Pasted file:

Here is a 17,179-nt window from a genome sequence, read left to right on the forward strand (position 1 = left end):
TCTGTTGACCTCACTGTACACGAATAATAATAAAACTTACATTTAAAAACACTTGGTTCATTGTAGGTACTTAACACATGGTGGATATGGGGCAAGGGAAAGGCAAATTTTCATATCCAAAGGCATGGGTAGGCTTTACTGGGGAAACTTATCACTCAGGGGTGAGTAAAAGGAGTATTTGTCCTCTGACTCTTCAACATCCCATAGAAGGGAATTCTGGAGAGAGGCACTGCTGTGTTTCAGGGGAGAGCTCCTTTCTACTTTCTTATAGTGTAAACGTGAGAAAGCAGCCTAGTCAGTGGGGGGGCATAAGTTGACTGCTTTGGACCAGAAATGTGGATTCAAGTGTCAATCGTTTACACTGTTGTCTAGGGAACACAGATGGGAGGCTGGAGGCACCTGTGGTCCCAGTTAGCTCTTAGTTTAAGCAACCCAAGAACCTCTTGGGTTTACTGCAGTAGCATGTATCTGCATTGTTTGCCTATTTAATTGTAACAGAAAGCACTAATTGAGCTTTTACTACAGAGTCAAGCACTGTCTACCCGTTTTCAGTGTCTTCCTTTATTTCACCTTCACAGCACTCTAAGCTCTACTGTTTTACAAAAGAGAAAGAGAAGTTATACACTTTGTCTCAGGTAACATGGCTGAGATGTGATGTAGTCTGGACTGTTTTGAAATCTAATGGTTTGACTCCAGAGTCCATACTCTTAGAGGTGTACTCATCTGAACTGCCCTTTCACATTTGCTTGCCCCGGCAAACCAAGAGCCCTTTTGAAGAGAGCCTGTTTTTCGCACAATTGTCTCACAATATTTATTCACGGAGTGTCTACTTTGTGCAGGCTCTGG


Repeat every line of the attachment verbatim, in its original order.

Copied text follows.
Here is a 17,179-nt window from a genome sequence, read left to right on the forward strand (position 1 = left end):
TCTGTTGACCTCACTGTACACGAATAATAATAAAACTTACATTTAAAAACACTTGGTTCATTGTAGGTACTTAACACATGGTGGATATGGGGCAAGGGAAAGGCAAATTTTCATATCCAAAGGCATGGGTAGGCTTTACTGGGGAAACTTATCACTCAGGGGTGAGTAAAAGGAGTATTTGTCCTCTGACTCTTCAACATCCCATAGAAGGGAATTCTGGAGAGAGGCACTGCTGTGTTTCAGGGGAGAGCTCCTTTCTACTTTCTTATAGTGTAAACGTGAGAAAGCAGCCTAGTCAGTGGGGGGGCATAAGTTGACTGCTTTGGACCAGAAATGTGGATTCAAGTGTCAATCGTTTACACTGTTGTCTAGGGAACACAGATGGGAGGCTGGAGGCACCTGTGGTCCCAGTTAGCTCTTAGTTTAAGCAACCCAAGAACCTCTTGGGTTTACTGCAGTAGCATGTATCTGCATTGTTTGCCTATTTAATTGTAACAGAAAGCACTAATTGAGCTTTTACTACAGAGTCAAGCACTGTCTACCCGTTTTCAGTGTCTTCCTTTATTTCACCTTCACAGCACTCTAAGCTCTACTGTTTTACAAAAGAGAAAGAGAAGTTATACACTTTGTCTCAGGTAACATGGCTGAGATGTGATGTAGTCTGGACTGTTTTGAAATCTAATGGTTTGACTCCAGAGTCCATACTCTTAGAGGTGTACTCATCTGAACTGCCCTTTCACATTTGCTTGCCCCGGCAAACCAAGAGCCCTTTTGAAGAGAGCCTGTTTTTCGCACAATTGTCTCACAATATTTATTCACGGAGTGTCTACTTTGTGCAGGCTCTGG